Apparently there are forty-two peaceful deities and fifty-eight wrathful ones in the original Tibetan Book of the Dead, and ‘unfold over a period of days.’
The next phase is called ‘union dissolving into wisdom.’ A brilliant display of light surrounds you. This is the manifestation of the five wisdoms, the fifth (a green light) only attainable when you have reached enlightenment according to Tibetan Buddhism.
If you don’t attain liberation here, the lights dissolve into an array of something similar to peacock feathers, and you move on to the next phase.
Now comes ‘wisdom dissolving into spontaneous presence,’ perhaps likened to that of the Akashic records and the soul’s access to them, including the six realms of samsaric existence and the deities. The lure of your previous lives in the samsara are likely to be what (habitually) draws you back in to the patterns of karma, and again wrap you in delusion, determining where you will be reborn.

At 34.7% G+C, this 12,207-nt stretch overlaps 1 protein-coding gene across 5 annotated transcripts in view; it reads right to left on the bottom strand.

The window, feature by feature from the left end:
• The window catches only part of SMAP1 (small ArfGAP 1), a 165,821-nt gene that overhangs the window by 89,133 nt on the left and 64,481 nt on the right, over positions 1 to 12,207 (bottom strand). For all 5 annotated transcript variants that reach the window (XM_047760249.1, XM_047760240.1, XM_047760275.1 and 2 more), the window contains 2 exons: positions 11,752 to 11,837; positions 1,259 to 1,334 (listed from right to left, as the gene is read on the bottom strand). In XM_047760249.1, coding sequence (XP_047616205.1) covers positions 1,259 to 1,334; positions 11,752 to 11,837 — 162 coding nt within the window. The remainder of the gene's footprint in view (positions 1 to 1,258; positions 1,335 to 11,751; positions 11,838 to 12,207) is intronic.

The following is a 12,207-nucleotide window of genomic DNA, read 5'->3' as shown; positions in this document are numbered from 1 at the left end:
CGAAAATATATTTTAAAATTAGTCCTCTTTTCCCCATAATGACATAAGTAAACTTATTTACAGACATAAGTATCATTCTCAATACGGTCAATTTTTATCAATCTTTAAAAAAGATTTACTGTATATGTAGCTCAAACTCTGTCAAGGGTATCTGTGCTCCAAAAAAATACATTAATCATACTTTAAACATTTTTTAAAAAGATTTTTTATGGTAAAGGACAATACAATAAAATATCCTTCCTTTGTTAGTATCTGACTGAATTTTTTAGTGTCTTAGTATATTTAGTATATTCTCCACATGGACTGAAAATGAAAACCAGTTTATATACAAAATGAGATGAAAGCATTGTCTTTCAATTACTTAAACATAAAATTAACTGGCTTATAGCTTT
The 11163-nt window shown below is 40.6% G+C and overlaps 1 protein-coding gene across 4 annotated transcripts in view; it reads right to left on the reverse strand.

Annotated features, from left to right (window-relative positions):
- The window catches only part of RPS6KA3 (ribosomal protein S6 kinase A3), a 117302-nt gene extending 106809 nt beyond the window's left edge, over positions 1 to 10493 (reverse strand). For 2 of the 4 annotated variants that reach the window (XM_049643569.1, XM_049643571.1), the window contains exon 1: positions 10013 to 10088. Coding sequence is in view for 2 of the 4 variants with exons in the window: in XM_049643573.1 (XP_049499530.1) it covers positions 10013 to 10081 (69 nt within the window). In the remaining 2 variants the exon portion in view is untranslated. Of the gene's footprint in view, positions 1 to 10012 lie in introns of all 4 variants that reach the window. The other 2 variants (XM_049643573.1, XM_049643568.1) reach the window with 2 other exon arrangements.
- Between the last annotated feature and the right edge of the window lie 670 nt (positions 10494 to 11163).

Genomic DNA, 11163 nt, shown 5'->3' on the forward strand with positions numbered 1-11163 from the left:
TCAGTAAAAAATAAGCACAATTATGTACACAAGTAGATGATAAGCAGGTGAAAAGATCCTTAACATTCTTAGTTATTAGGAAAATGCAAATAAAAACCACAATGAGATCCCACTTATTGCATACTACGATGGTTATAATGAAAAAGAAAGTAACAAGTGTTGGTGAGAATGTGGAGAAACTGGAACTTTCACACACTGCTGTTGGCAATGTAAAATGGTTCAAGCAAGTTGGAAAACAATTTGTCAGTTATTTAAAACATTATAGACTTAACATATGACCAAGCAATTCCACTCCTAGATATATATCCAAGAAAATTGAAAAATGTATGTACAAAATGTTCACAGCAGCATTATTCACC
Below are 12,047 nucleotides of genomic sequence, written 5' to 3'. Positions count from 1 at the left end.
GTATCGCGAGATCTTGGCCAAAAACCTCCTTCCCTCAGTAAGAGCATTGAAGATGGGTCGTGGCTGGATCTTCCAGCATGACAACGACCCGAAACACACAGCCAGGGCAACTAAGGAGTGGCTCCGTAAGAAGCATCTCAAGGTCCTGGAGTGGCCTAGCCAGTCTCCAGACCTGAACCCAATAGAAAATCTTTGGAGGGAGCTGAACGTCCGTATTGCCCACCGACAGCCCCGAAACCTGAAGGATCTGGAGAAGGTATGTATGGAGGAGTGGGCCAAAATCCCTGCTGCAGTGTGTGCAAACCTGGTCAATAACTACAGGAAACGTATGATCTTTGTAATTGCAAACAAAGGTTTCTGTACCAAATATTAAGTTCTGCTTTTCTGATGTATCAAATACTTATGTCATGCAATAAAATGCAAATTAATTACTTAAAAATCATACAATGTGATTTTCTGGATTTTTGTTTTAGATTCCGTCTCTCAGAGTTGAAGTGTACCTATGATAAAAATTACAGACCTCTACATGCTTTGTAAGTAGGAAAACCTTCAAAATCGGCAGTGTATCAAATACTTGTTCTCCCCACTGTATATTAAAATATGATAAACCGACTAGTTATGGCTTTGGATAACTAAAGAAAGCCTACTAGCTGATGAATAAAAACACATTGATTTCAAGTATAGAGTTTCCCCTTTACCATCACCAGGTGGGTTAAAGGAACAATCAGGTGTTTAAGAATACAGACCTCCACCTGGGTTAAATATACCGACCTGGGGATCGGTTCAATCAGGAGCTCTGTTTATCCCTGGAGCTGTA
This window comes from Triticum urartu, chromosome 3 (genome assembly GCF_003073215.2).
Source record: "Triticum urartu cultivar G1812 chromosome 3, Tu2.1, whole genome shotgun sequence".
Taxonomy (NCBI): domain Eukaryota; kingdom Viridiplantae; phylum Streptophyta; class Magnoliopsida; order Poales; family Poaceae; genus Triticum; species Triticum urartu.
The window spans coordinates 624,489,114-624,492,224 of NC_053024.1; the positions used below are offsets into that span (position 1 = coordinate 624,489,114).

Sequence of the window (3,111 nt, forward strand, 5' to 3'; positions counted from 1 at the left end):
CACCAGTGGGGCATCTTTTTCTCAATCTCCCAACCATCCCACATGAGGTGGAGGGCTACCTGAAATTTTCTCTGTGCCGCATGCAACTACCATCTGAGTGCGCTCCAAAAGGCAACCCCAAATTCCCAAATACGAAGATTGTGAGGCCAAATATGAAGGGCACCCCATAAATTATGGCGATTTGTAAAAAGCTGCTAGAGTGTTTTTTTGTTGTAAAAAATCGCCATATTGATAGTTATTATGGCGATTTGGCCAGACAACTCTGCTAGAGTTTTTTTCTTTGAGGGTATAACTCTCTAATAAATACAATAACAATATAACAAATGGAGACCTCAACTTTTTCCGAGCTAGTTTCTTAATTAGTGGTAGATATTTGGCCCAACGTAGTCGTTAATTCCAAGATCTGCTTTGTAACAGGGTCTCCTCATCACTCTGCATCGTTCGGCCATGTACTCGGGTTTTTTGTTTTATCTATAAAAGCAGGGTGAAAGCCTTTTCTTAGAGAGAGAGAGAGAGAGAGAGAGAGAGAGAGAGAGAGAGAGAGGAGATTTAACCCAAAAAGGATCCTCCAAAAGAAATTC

According to Sogyal Rinpoche, writing on the Tibetan Book of the Dead, it is our belief at this point that we are separate to these realms as we simultaneously view them that causes us to miss liberation, and that actually, if we saw our own true radiance as one with them and a part of theirs, free from the illusion of duality, then we might be able to break free from the swirls of karma and rejoin our own intrinsic radiance once and for all.